Grant Defends Constitutionality Of Felon Voting Rights Amendment

Aug 23, 2019

Rep. James Grant, R-Tampa, listens to the debate on his sponsored felon voting rights bill during session Wednesday April 24, 2019, in Tallahassee, Fla.
Credit Steve Cannon / AP Photo

After a new law allowing some felons to regain the right to vote went into effect, the American Civil Liberties Union filed a federal lawsuit calling the law unconstitutional. The group says the implementing bill doesn’t follow an amendment passed by voters. And argues the laws’ financial obligations create a poll tax and cut the number of eligible felons in half.

Tampa Republican Representative Jamie Grant drafted the bill, he says his approach to writing Amendment 4’s implementing bill was different from writing a bill he had made from scratch because he had to follow guidelines.

“One of the things I’ve said from day one with a constitutional amendment is it’s very different when we’re talking about implementing what was presented to the voters,” says Grant.

Grant says he stuck to the words presented to voters on paper. But others spoke more about what they thought was in voters’ minds.  

“The reality is we don’t know what different voters were thinking,” says Grant.

He says in his office he had people who reached out and said, “any financial obligation, that’s not what I voted for I voted for prison time’.”

He says he also had people tell him they “voted for when the term of the sentence is completed and that means restitution, fines, and fees.”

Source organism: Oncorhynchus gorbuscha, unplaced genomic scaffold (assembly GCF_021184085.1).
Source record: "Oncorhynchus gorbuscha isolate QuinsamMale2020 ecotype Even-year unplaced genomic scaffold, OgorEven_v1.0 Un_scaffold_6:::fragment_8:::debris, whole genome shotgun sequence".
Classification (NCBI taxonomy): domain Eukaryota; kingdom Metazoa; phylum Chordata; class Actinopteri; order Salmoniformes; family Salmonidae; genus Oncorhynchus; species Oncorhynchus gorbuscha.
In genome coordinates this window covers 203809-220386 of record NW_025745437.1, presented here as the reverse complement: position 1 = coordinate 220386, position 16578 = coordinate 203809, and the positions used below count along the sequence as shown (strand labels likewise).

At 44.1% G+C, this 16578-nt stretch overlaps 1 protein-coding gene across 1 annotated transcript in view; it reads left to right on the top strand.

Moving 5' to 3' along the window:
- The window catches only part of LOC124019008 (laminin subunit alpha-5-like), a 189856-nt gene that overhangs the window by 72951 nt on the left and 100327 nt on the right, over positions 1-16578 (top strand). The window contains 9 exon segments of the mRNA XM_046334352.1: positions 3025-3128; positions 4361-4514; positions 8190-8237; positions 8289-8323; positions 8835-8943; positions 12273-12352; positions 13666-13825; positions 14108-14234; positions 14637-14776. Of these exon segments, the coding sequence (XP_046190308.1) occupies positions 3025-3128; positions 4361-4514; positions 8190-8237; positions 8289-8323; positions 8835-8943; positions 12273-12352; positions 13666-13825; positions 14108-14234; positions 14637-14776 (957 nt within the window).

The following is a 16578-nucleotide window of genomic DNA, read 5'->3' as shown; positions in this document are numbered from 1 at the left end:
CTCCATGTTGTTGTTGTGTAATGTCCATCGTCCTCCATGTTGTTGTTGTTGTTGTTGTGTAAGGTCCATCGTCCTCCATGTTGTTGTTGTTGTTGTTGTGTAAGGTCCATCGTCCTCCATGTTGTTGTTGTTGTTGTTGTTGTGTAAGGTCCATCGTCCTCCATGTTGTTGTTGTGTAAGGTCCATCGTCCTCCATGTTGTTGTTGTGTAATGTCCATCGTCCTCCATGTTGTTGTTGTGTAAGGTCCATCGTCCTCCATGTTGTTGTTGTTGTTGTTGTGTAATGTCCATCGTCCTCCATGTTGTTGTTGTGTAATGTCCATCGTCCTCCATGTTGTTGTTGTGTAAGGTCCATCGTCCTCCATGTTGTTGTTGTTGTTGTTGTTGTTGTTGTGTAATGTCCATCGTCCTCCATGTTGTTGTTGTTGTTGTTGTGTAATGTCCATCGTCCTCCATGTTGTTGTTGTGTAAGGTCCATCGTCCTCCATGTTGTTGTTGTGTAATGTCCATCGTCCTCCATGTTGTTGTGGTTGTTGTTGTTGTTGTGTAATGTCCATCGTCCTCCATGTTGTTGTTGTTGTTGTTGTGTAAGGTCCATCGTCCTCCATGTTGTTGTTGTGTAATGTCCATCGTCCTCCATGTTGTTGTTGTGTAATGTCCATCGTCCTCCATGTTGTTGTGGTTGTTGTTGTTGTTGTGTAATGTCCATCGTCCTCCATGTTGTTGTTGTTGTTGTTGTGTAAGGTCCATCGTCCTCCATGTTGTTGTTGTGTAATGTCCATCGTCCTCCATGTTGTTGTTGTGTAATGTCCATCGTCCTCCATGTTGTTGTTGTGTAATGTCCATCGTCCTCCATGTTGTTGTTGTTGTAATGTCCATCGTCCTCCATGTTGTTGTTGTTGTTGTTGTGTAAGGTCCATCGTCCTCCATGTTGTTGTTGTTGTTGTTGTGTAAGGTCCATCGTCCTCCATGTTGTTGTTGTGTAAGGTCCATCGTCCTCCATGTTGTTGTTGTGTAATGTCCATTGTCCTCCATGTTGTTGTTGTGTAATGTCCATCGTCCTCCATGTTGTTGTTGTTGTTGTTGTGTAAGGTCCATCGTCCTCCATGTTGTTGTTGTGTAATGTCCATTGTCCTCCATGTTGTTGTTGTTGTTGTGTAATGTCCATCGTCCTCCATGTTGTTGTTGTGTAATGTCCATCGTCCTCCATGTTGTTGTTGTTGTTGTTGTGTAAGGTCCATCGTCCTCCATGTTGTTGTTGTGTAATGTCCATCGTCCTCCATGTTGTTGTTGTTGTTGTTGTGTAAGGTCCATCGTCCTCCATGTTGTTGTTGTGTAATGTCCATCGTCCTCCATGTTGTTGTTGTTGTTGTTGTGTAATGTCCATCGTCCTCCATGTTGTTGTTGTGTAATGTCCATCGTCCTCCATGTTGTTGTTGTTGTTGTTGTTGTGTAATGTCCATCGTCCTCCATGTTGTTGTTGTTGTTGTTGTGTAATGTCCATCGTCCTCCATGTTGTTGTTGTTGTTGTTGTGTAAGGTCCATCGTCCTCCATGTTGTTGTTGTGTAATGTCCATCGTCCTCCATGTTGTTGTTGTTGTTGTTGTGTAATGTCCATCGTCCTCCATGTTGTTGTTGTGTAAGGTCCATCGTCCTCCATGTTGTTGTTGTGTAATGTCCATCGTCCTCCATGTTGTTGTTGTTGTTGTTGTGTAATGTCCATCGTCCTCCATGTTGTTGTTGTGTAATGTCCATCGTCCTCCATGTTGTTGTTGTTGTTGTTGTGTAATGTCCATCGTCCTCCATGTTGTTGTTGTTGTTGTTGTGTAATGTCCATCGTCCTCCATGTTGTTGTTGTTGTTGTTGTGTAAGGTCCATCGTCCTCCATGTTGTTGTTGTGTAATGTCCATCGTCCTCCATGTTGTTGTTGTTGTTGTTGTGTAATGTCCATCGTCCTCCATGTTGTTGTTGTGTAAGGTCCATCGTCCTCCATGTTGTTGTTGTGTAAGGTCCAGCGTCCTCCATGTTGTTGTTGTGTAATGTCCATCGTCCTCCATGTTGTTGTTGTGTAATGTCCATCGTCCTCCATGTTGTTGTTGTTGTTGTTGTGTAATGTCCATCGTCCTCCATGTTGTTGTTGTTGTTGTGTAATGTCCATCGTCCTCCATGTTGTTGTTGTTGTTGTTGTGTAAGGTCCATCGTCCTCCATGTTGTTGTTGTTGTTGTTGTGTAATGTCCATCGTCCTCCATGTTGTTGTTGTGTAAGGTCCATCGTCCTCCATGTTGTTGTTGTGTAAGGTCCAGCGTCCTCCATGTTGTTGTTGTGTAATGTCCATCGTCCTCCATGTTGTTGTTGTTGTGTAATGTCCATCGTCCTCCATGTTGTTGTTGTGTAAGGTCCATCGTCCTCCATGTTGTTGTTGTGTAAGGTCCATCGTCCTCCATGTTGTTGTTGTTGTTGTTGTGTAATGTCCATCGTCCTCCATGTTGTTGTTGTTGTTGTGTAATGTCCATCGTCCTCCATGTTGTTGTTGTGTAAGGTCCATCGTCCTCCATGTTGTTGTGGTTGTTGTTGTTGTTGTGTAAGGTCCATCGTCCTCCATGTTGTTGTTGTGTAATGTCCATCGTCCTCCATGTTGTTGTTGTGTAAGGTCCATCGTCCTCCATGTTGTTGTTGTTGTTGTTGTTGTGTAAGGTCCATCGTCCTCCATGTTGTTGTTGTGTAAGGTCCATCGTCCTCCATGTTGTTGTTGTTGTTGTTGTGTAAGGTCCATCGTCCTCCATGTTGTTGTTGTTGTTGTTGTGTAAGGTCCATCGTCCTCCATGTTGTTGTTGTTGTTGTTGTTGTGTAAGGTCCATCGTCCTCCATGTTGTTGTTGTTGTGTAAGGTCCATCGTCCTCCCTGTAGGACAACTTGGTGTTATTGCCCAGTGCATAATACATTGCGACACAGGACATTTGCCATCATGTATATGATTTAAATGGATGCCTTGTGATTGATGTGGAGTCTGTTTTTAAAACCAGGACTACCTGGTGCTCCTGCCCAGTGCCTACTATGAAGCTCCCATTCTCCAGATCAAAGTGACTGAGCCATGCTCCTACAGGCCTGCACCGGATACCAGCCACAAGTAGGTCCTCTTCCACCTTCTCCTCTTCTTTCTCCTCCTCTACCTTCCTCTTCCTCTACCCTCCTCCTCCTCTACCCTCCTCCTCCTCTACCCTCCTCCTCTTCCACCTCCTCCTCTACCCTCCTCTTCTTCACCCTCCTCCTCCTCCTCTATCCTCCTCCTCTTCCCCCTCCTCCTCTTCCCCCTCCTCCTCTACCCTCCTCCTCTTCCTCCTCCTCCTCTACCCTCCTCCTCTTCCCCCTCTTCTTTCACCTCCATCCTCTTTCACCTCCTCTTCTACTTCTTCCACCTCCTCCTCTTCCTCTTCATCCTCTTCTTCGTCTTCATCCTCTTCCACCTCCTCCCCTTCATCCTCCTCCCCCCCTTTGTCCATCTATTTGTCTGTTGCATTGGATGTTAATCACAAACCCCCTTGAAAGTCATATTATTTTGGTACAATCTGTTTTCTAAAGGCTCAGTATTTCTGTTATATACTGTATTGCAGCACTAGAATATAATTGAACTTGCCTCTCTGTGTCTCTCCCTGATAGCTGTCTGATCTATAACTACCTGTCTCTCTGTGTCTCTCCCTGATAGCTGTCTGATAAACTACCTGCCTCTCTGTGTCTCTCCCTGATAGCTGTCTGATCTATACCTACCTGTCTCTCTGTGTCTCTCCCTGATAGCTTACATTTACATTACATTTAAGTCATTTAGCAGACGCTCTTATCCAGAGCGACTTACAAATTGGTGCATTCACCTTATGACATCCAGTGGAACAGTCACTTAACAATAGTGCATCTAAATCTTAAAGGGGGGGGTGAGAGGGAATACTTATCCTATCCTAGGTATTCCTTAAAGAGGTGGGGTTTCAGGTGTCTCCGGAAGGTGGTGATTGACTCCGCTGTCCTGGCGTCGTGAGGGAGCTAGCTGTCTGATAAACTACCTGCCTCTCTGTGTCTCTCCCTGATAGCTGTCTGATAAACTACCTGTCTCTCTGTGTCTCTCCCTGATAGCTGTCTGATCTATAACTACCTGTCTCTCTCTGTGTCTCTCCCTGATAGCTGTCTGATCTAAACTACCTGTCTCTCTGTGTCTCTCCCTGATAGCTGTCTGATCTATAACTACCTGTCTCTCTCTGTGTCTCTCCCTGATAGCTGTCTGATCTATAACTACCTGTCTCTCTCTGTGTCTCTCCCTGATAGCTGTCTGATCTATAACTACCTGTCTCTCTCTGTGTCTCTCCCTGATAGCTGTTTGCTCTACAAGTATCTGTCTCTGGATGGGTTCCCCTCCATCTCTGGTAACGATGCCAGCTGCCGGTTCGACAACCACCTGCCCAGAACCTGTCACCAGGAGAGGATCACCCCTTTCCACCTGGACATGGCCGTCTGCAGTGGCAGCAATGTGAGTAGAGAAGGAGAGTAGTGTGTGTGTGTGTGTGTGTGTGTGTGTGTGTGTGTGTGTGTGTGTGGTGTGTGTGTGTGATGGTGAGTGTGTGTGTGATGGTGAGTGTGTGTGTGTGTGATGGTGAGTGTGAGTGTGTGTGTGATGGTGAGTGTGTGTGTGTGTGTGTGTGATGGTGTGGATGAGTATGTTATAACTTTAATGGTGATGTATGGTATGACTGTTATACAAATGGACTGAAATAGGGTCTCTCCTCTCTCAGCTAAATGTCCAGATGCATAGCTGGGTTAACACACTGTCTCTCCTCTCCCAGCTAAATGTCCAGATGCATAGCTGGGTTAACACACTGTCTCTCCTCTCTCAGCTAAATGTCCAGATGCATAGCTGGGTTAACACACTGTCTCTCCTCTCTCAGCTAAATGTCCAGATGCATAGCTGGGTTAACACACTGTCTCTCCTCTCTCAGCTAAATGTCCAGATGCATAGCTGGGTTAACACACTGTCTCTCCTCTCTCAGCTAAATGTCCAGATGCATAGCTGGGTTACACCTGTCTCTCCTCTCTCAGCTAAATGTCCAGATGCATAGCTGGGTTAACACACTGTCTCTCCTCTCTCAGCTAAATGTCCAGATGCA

Some have raised concerns that Grant’s implementing bill violates the U.S. Constitution because it requires felons to pay back fines fees and restitution before regaining the right to vote. But Grant maintains he took that language from the amendment voters passed.

“If our bill is a poll tax and violation of the 24th amendment, then even at the strictest construction amendment 4 is a violation of the 24th amendment because I don’t think what most people don’t realize this but probation is inherently a financial obligation,” says Grant.

But Grant doesn’t either is unconstitutional. And he thinks the argument diminishes what the United States’ 24th Amendment did.

“The historical atrocity of a poll tax was something that said, somebody who didn’t commit a crime somebody who did nothing wrong, somebody who was just poor or a minority was denied access to the ballot box,” explained Grant. “That is inherently different than someone who committed a felony convicted through due process.”

A judge has asked lawyers to consider whether both the new law and amendment violate the U.S. Constitution. Grant says that’s thanks to the ACLU’s challenge against the implementing bill.

“The ACLU has now done an about-face to go file a federal lawsuit completely contradicting their prior position,” says Grant.

Grant points to a letter the ACLU sent in December of 2018 to then-Secretary of State Ken Detzner acknowledging financial obligations could include restitution and fines, imposed as part of a sentence or probation.